And would it be churlish of me to suggest that, at 46, Vardalos is getting a bit long in the tooth for this kind of nonsense? In “I Hate Valentine’s Day,” she’s written herself a role that might have been great for Kate Hudson. Five years ago. You can feel both sympathy and empathy for a 25-year-old with Genevieve’s hang-ups, but when you encounter them in a 46-year-old, you pretty much just want to slap her upside the head.

Now for some good news. Well, better news anyway.

“The Proposal” feels fresher and sweeter than it has any right to be, given that’s it’s yet another retread of the very tired, “Busy Business Lady” rom com formula. Large credit for that must be given to its leads.

Sandra Bullock hasn’t made a romantic comedy in years, and more’s the pity. Unlike many actresses who’ve essayed the genre of late (Renee Zellwegger and Katherine Heigl spring right to mind), Bullock actually is a gifted comedienne. She has a nice flair for physical comedy and a way of putting an unexpected, ticklish spin on her line readings that generates laughs where lesser comic talents would never know to find them. Above all, she’s reliably likable and sympathetic, even when the characters she plays aren’t.

Those qualities pay off in “The Proposal” where Bullock plays a tough-as-nails, bitch-on-wheels, Canadian-born publishing executive. The “Canadian-born” part is important, because she’s ignored restrictions on her green card and is about to be deported. To keep her Manhattan publishing gig, she pretends to be engaged to her assistant (Ryan Reynolds). Soon she and Reynolds are winging their way to his hometown to celebrate the 80th birthday of his Grammy Annie (a peppery and fitfully funny Betty White – think Sue Ann Nivens, not Rose Nylund).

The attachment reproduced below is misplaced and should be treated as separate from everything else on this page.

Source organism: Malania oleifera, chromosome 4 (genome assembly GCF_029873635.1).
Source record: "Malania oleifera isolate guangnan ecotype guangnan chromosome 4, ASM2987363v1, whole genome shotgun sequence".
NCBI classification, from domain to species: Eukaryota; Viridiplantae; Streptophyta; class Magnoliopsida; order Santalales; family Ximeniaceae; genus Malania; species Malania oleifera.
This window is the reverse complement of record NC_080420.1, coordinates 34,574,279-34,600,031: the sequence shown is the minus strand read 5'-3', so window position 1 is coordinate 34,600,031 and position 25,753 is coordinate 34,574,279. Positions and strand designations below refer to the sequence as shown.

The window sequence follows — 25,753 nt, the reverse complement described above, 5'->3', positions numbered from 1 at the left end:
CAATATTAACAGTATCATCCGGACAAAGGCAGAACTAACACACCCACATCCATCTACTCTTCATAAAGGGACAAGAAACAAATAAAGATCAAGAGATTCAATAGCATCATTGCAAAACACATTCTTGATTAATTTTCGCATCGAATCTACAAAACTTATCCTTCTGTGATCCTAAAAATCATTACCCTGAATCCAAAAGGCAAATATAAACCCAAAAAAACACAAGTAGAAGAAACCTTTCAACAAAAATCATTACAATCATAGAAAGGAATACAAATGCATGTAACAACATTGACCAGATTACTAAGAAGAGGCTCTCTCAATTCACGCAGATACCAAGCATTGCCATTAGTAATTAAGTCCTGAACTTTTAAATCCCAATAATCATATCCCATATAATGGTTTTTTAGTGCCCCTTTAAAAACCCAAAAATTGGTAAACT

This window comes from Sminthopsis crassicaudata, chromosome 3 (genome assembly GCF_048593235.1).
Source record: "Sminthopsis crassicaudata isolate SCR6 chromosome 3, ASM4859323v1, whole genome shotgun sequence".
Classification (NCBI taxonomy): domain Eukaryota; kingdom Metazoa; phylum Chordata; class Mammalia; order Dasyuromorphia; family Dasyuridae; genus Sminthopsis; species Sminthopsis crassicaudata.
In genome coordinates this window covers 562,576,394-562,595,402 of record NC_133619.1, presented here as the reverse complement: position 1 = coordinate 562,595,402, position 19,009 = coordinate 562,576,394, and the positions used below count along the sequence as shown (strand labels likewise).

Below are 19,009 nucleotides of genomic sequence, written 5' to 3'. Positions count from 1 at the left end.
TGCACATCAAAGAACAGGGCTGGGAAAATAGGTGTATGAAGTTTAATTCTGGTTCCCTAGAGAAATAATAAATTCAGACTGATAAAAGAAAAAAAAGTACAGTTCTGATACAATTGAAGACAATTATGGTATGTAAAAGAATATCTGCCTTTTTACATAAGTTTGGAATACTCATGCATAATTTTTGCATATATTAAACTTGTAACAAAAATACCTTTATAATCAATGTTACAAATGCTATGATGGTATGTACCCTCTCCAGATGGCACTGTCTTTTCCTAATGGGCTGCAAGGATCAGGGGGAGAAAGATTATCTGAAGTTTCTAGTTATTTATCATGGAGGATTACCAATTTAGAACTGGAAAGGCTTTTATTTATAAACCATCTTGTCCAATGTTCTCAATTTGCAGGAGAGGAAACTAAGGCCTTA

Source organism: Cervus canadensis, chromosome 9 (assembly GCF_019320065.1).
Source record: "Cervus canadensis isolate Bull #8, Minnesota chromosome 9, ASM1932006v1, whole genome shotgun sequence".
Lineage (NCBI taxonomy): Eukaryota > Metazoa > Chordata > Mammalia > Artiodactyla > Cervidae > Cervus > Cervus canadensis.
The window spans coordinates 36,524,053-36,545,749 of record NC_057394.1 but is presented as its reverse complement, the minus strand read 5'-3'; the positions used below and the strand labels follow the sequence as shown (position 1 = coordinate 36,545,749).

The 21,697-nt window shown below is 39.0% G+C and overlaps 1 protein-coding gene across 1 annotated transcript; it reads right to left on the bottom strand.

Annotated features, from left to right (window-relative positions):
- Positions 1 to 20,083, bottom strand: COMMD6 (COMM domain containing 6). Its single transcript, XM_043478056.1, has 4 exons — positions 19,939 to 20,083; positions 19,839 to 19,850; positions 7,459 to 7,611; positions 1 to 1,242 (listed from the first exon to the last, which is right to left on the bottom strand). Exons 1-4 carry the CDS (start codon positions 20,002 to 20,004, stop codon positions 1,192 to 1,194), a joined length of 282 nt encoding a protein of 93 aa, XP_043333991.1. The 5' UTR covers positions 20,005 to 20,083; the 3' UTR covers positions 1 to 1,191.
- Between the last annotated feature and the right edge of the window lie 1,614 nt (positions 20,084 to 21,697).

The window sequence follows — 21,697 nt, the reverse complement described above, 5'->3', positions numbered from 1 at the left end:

Aside from Bullock, what gives “The Proposal” its unique appeal is that, for most of the movie, you can’t tell how it’s going to end. Whether the icy relationship between Bullock and Reynolds will thaw sufficiently to become a romance is never a foregone conclusion; in fact, it doesn’t feel terribly romantic, at all. For one thing, Reynolds is twelve years Bullock’s junior, an obvious fact which is never directly addressed. For another, the warmth and understanding that eventually develops between the two is unforced and un-formulaic, and doesn’t involve much passion. You really do keep guessing up until the last minute. No rom com in recent memory has been this subtle and evasive about where it was heading.

Reynolds proves a good foil for Bullock. I’ve been slow to warm to his charms as a leading man, but his performance here is subtle, confident and generous. He complements, but doesn’t outshine, his leading lady – as is appropriate for the solid, decent, prinicipled guy his character is meant to be.

“The Proposal” isn’t perfect. There are some woefully misguided moments (chief among them a very strange scene where Bullock discovers White out in the woods, wearing Native American garb and chanting prayers to Mother Nature; it’s a WTF moment out of nowhere that’s never brought into the larger context of the story.) But it’s suffused with such a glow of good will and charm that you’ll likely forgive the rough spots.

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7 Comments so far